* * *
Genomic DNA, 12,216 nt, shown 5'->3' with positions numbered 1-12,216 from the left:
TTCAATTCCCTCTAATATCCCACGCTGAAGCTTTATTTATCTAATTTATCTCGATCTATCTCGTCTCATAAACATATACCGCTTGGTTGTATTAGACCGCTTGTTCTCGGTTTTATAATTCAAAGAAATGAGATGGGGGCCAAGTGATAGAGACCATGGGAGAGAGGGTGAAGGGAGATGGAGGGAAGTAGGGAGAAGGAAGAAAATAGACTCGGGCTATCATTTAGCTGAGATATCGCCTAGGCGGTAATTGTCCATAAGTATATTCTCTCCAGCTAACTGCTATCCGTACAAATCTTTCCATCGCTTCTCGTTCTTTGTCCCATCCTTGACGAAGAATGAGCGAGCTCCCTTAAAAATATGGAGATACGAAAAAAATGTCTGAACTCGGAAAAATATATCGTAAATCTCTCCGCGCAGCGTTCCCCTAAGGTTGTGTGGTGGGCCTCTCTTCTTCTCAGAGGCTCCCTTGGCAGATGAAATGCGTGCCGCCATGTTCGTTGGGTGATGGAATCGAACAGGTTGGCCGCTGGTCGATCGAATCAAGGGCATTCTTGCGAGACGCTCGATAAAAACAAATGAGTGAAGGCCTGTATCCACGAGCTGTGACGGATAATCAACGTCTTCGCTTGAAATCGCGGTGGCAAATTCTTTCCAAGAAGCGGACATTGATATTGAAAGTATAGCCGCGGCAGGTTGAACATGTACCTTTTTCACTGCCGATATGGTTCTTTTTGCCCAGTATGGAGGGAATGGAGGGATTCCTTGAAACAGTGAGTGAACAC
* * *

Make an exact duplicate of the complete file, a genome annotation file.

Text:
Genomic DNA, 12,216 nt, shown 5'->3' with positions numbered 1-12,216 from the left:
TTCAATTCCCTCTAATATCCCACGCTGAAGCTTTATTTATCTAATTTATCTCGATCTATCTCGTCTCATAAACATATACCGCTTGGTTGTATTAGACCGCTTGTTCTCGGTTTTATAATTCAAAGAAATGAGATGGGGGCCAAGTGATAGAGACCATGGGAGAGAGGGTGAAGGGAGATGGAGGGAAGTAGGGAGAAGGAAGAAAATAGACTCGGGCTATCATTTAGCTGAGATATCGCCTAGGCGGTAATTGTCCATAAGTATATTCTCTCCAGCTAACTGCTATCCGTACAAATCTTTCCATCGCTTCTCGTTCTTTGTCCCATCCTTGACGAAGAATGAGCGAGCTCCCTTAAAAATATGGAGATACGAAAAAAATGTCTGAACTCGGAAAAATATATCGTAAATCTCTCCGCGCAGCGTTCCCCTAAGGTTGTGTGGTGGGCCTCTCTTCTTCTCAGAGGCTCCCTTGGCAGATGAAATGCGTGCCGCCATGTTCGTTGGGTGATGGAATCGAACAGGTTGGCCGCTGGTCGATCGAATCAAGGGCATTCTTGCGAGACGCTCGATAAAAACAAATGAGTGAAGGCCTGTATCCACGAGCTGTGACGGATAATCAACGTCTTCGCTTGAAATCGCGGTGGCAAATTCTTTCCAAGAAGCGGACATTGATATTGAAAGTATAGCCGCGGCAGGTTGAACATGTACCTTTTTCACTGCCGATATGGTTCTTTTTGCCCAGTATGGAGGGAATGGAGGGATTCCTTGAAACAGTGAGTGAACAC